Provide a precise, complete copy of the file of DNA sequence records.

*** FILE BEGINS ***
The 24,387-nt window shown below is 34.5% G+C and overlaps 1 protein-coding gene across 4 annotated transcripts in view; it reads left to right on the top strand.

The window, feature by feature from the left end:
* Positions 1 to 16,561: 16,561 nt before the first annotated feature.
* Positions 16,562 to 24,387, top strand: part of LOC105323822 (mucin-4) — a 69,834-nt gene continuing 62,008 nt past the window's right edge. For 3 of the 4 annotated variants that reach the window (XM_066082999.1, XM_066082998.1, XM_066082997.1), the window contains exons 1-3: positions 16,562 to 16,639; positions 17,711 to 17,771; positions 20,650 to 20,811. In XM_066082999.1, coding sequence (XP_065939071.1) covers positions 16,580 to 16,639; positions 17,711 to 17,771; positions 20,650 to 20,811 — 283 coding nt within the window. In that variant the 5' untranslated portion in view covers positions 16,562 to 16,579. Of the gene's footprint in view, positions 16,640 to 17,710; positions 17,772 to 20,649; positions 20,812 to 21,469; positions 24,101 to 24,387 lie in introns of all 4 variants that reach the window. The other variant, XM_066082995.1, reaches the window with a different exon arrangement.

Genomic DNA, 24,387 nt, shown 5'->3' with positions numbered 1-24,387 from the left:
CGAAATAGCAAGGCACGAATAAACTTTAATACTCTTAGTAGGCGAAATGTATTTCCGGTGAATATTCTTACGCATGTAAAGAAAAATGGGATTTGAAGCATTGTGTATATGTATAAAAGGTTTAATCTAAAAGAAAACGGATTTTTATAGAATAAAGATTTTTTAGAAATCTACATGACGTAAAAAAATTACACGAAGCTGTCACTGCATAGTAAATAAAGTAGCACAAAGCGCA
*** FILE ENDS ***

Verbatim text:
The 24,387-nt window shown below is 34.5% G+C and overlaps 1 protein-coding gene across 4 annotated transcripts in view; it reads left to right on the top strand.

The window, feature by feature from the left end:
* Positions 1 to 16,561: 16,561 nt before the first annotated feature.
* Positions 16,562 to 24,387, top strand: part of LOC105323822 (mucin-4) — a 69,834-nt gene continuing 62,008 nt past the window's right edge. For 3 of the 4 annotated variants that reach the window (XM_066082999.1, XM_066082998.1, XM_066082997.1), the window contains exons 1-3: positions 16,562 to 16,639; positions 17,711 to 17,771; positions 20,650 to 20,811. In XM_066082999.1, coding sequence (XP_065939071.1) covers positions 16,580 to 16,639; positions 17,711 to 17,771; positions 20,650 to 20,811 — 283 coding nt within the window. In that variant the 5' untranslated portion in view covers positions 16,562 to 16,579. Of the gene's footprint in view, positions 16,640 to 17,710; positions 17,772 to 20,649; positions 20,812 to 21,469; positions 24,101 to 24,387 lie in introns of all 4 variants that reach the window. The other variant, XM_066082995.1, reaches the window with a different exon arrangement.

Genomic DNA, 24,387 nt, shown 5'->3' with positions numbered 1-24,387 from the left:
CGAAATAGCAAGGCACGAATAAACTTTAATACTCTTAGTAGGCGAAATGTATTTCCGGTGAATATTCTTACGCATGTAAAGAAAAATGGGATTTGAAGCATTGTGTATATGTATAAAAGGTTTAATCTAAAAGAAAACGGATTTTTATAGAATAAAGATTTTTTAGAAATCTACATGACGTAAAAAAATTACACGAAGCTGTCACTGCATAGTAAATAAAGTAGCACAAAGCGCA